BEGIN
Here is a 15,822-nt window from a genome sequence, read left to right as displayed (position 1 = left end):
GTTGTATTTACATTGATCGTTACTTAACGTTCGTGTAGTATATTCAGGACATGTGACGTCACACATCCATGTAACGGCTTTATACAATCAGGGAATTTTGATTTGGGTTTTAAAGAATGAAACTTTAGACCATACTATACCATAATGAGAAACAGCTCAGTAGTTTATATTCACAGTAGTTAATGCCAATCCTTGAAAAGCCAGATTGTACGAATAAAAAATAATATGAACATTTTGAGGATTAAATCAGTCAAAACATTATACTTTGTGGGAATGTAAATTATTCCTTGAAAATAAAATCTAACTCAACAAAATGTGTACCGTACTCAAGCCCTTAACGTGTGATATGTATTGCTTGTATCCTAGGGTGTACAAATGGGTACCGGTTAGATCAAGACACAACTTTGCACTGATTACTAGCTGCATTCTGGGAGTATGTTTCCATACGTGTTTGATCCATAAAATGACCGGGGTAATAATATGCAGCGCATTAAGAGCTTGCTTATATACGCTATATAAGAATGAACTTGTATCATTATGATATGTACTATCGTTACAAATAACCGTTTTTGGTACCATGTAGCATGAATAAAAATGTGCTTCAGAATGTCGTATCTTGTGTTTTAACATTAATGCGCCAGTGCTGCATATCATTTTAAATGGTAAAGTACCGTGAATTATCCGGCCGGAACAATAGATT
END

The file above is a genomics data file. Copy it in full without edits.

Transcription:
Here is a 15,822-nt window from a genome sequence, read left to right as displayed (position 1 = left end):
GTTGTATTTACATTGATCGTTACTTAACGTTCGTGTAGTATATTCAGGACATGTGACGTCACACATCCATGTAACGGCTTTATACAATCAGGGAATTTTGATTTGGGTTTTAAAGAATGAAACTTTAGACCATACTATACCATAATGAGAAACAGCTCAGTAGTTTATATTCACAGTAGTTAATGCCAATCCTTGAAAAGCCAGATTGTACGAATAAAAAATAATATGAACATTTTGAGGATTAAATCAGTCAAAACATTATACTTTGTGGGAATGTAAATTATTCCTTGAAAATAAAATCTAACTCAACAAAATGTGTACCGTACTCAAGCCCTTAACGTGTGATATGTATTGCTTGTATCCTAGGGTGTACAAATGGGTACCGGTTAGATCAAGACACAACTTTGCACTGATTACTAGCTGCATTCTGGGAGTATGTTTCCATACGTGTTTGATCCATAAAATGACCGGGGTAATAATATGCAGCGCATTAAGAGCTTGCTTATATACGCTATATAAGAATGAACTTGTATCATTATGATATGTACTATCGTTACAAATAACCGTTTTTGGTACCATGTAGCATGAATAAAAATGTGCTTCAGAATGTCGTATCTTGTGTTTTAACATTAATGCGCCAGTGCTGCATATCATTTTAAATGGTAAAGTACCGTGAATTATCCGGCCGGAACAATAGATT